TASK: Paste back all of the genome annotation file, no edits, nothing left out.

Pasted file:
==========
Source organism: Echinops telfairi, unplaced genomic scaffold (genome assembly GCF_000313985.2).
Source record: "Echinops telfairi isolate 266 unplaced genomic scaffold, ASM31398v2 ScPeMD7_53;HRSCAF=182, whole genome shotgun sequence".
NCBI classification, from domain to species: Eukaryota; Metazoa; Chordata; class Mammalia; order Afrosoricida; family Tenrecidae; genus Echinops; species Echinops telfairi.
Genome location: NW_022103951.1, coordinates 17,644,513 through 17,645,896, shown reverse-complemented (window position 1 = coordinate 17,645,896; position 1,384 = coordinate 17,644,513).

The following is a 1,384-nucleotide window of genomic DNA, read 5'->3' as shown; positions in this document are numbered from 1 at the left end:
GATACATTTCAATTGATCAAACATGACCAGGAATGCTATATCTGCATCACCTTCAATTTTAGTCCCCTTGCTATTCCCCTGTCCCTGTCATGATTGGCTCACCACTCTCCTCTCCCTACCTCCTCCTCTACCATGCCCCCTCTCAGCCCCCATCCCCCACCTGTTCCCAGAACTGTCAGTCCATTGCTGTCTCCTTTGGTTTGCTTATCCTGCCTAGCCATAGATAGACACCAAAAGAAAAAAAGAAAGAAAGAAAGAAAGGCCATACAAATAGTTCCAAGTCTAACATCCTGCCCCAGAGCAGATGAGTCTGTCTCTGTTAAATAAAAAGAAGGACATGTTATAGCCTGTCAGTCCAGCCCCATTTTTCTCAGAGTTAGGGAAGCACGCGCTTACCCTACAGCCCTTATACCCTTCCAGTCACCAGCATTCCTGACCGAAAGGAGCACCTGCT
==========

Source organism: Echinops telfairi, unplaced genomic scaffold (genome assembly GCF_000313985.2).
Source record: "Echinops telfairi isolate 266 unplaced genomic scaffold, ASM31398v2 ScPeMD7_53;HRSCAF=182, whole genome shotgun sequence".
NCBI classification, from domain to species: Eukaryota; Metazoa; Chordata; class Mammalia; order Afrosoricida; family Tenrecidae; genus Echinops; species Echinops telfairi.
Genome location: NW_022103951.1, coordinates 17,644,513 through 17,645,896, shown reverse-complemented (window position 1 = coordinate 17,645,896; position 1,384 = coordinate 17,644,513).

The following is a 1,384-nucleotide window of genomic DNA, read 5'->3' as shown; positions in this document are numbered from 1 at the left end:
GATACATTTCAATTGATCAAACATGACCAGGAATGCTATATCTGCATCACCTTCAATTTTAGTCCCCTTGCTATTCCCCTGTCCCTGTCATGATTGGCTCACCACTCTCCTCTCCCTACCTCCTCCTCTACCATGCCCCCTCTCAGCCCCCATCCCCCACCTGTTCCCAGAACTGTCAGTCCATTGCTGTCTCCTTTGGTTTGCTTATCCTGCCTAGCCATAGATAGACACCAAAAGAAAAAAAGAAAGAAAGAAAGAAAGGCCATACAAATAGTTCCAAGTCTAACATCCTGCCCCAGAGCAGATGAGTCTGTCTCTGTTAAATAAAAAGAAGGACATGTTATAGCCTGTCAGTCCAGCCCCATTTTTCTCAGAGTTAGGGAAGCACGCGCTTACCCTACAGCCCTTATACCCTTCCAGTCACCAGCATTCCTGACCGAAAGGAGCACCTGCT